Fast & Furious 7

Fast-&-Furious-7---posterDirector: James Wan

Writers: Chris Morgan, Gary Scott Thompson (characters)

Cast: Vin Diesel, Paul Walker, Dwayne Johnson, Jason Statham, Michelle Rodriguez, Tyrese Gibson, Ludacris, Tony Jaa, Ronda Rousey

Cert: 12A

Running Time: 137 mins

Year: 2015


The lowdown: Paul Walker’s death inevitably hangs over Fast & Furious 7, but the film stands as moving tribute to one of recent Hollywood’s most likeable leading men. Insidious director James Wan moves from chills to thrills, successfully steering the seventh instalment of the frenetic franchise. Carnage ensues as ‘Legitimate English badass’ Jason Statham pits his pecs against fellow glabrous growlers Vin Diesel and Dwayne Johnson. Disengage your brain, let logic take the backseat and join the gear-crunching crew for more vehicular mayhem.


The verdict: When The Fast and The Furious screeched onto our screens in 2001, its Point Break borrowed undercover cop plot and spotlight on illegal street racing didn’t feel like franchise fodder. 14 years later and $2.3 billion in receipts, it’s now the most successful series in Universal’s history.

Of course its longevity may be due to more than fast cars and high-octane thrills. Although the team have graduated to Mission Impossible-style heists and soapy sub-stories, it’s the emphasis on family and loyalty that drives their actions.

The effect Paul Walker’s tragic death mid-shoot had on cast, crew and the franchises’ devoted fan base was catastrophic, a testament to the actor’s popularity and his contribution to the series.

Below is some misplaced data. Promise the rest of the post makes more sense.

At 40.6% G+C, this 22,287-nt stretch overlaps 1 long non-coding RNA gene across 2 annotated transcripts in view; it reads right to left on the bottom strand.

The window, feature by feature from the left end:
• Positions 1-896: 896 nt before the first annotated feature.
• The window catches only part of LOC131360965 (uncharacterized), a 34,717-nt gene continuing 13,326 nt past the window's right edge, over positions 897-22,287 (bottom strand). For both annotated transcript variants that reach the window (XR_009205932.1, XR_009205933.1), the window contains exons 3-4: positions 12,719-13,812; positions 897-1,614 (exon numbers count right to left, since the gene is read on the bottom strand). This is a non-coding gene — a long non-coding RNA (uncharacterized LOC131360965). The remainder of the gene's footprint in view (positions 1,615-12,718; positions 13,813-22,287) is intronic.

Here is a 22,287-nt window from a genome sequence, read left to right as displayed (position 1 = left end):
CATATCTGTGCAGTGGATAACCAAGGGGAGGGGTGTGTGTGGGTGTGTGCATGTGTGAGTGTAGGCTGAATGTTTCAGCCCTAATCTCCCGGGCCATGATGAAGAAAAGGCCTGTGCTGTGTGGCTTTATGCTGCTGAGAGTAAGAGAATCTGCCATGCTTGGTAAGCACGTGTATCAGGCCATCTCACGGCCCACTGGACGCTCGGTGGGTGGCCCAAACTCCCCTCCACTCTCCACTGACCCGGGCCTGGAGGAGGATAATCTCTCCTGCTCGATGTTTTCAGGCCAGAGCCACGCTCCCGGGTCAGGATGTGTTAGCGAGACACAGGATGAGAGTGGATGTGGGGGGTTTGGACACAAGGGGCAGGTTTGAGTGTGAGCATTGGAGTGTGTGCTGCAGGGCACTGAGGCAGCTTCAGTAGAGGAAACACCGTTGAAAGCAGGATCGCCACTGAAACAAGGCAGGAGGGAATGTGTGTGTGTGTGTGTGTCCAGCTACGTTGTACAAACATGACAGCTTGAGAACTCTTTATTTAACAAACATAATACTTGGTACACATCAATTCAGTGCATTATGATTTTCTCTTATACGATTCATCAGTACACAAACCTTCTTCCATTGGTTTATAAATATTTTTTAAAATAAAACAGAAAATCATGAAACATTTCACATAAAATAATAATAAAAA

Solutions involved utilizing stuntmen, CGI and body doubles, including Walker’s brothers Caleb and Cody. The result is seamless and the extra footage allows his character a proper farewell.

The resulting script changes push Diesel’s group leader Dominic Toretto to the fore. He does a decent enough job of carrying the emotional heft, despite his most touching performance this century being as a talking tree.

Alas, his relationship with amnesiac love Letty (Rodriguez) veers unintentionally into melodrama and skewed sense. He worries for her during a straightforward drag race but will happily let her freefall from a plane, encased in her automobile (a cheeky one-up on Point Break’s pivotal plunge).

Fortunately ‘The Rock’ also returns as hulk-cop Hobbs. Whether executing his signature move on Statham, busting out of an arm cast when duty calls or manning an M134 Minigun, he’s a testosterone-fuelled tonic.


At 2 hours 17 minutes, this is the longest film in the Fast and Furious canon. Set after Toyko Drift, the fume-thin plot sees ex-Special Ops ‘ardcase Deckard Shaw (Statham) vowing vengeance for the hospitalisation of his brother Owen (Fast 6’s Luke Evans).

Whether engaging in head-on collisions or street-fighting with spanners, The Stath’s in his element and a welcome addition to the anarchy.

He certainly fares better than Oscar nominated actor Dijmon Hounson (as ‘Special Guest Mercenary’ Jankande) who’s allowed to do little more than fire off a few rounds and bark ineffectually at dodgy technology.

Most of the movie’s bulk is divided into two separate ‘men on a mission’ segments, as umbrageous agent Mr Nobody (a slick, suited-up Kurt Russell) sends the gang Macguffin hunting for the ‘God’s Eye’, a tracking device ‘on steroids’ and its curvy creator, Ramsey (Game of Thrones Nathalie Emmanuel).

After a thrilling ambush in Azerbaijan, an unnecessary diversion to Abu-Dhabi is lumbered with an obligatory girl fight and the juvenile comedy stylings of Tyrese Gibson and Ludacris but redeems itself with a sensational skyscraper-hopping supercar.

Wan’s back-tracking style, though primarily used for demonic dolls, is well suited to capture these spectacular stunts but kick-ass cameos from Tony Jaa (Ong Bak) and Ronda Rousey (Expendables 3) are sadly wasted. Jaa’s parkor punch-ups with Walker should wow but are lost amidst a blur of frenetic editing and shaky cam.

A poignant closing montage has the feel of finality but with a likely $150m US opening weekend and another three films already green-lit, the road show must go on. On the strength of this instalment, at least they’re heading in the right direction.

Angela Britten

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